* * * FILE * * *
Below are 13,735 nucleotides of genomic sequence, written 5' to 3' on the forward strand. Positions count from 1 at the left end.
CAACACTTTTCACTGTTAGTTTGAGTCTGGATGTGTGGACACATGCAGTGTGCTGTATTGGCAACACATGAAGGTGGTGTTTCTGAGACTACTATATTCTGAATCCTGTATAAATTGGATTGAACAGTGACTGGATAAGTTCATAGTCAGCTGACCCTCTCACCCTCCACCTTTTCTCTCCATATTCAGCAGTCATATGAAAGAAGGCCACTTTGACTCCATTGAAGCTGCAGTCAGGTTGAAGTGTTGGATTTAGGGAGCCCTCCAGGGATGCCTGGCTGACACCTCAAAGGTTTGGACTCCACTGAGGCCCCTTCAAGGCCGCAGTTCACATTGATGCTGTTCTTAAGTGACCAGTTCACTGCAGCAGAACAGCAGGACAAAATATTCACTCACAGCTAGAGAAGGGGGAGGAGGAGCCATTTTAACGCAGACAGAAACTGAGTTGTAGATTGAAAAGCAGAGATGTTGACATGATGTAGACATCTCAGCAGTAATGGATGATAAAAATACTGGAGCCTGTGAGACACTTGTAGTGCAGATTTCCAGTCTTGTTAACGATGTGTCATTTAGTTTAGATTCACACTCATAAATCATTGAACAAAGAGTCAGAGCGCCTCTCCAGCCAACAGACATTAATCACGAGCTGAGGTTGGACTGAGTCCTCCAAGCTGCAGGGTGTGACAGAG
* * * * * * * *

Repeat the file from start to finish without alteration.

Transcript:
Below are 13,735 nucleotides of genomic sequence, written 5' to 3' on the forward strand. Positions count from 1 at the left end.
CAACACTTTTCACTGTTAGTTTGAGTCTGGATGTGTGGACACATGCAGTGTGCTGTATTGGCAACACATGAAGGTGGTGTTTCTGAGACTACTATATTCTGAATCCTGTATAAATTGGATTGAACAGTGACTGGATAAGTTCATAGTCAGCTGACCCTCTCACCCTCCACCTTTTCTCTCCATATTCAGCAGTCATATGAAAGAAGGCCACTTTGACTCCATTGAAGCTGCAGTCAGGTTGAAGTGTTGGATTTAGGGAGCCCTCCAGGGATGCCTGGCTGACACCTCAAAGGTTTGGACTCCACTGAGGCCCCTTCAAGGCCGCAGTTCACATTGATGCTGTTCTTAAGTGACCAGTTCACTGCAGCAGAACAGCAGGACAAAATATTCACTCACAGCTAGAGAAGGGGGAGGAGGAGCCATTTTAACGCAGACAGAAACTGAGTTGTAGATTGAAAAGCAGAGATGTTGACATGATGTAGACATCTCAGCAGTAATGGATGATAAAAATACTGGAGCCTGTGAGACACTTGTAGTGCAGATTTCCAGTCTTGTTAACGATGTGTCATTTAGTTTAGATTCACACTCATAAATCATTGAACAAAGAGTCAGAGCGCCTCTCCAGCCAACAGACATTAATCACGAGCTGAGGTTGGACTGAGTCCTCCAAGCTGCAGGGTGTGACAGAG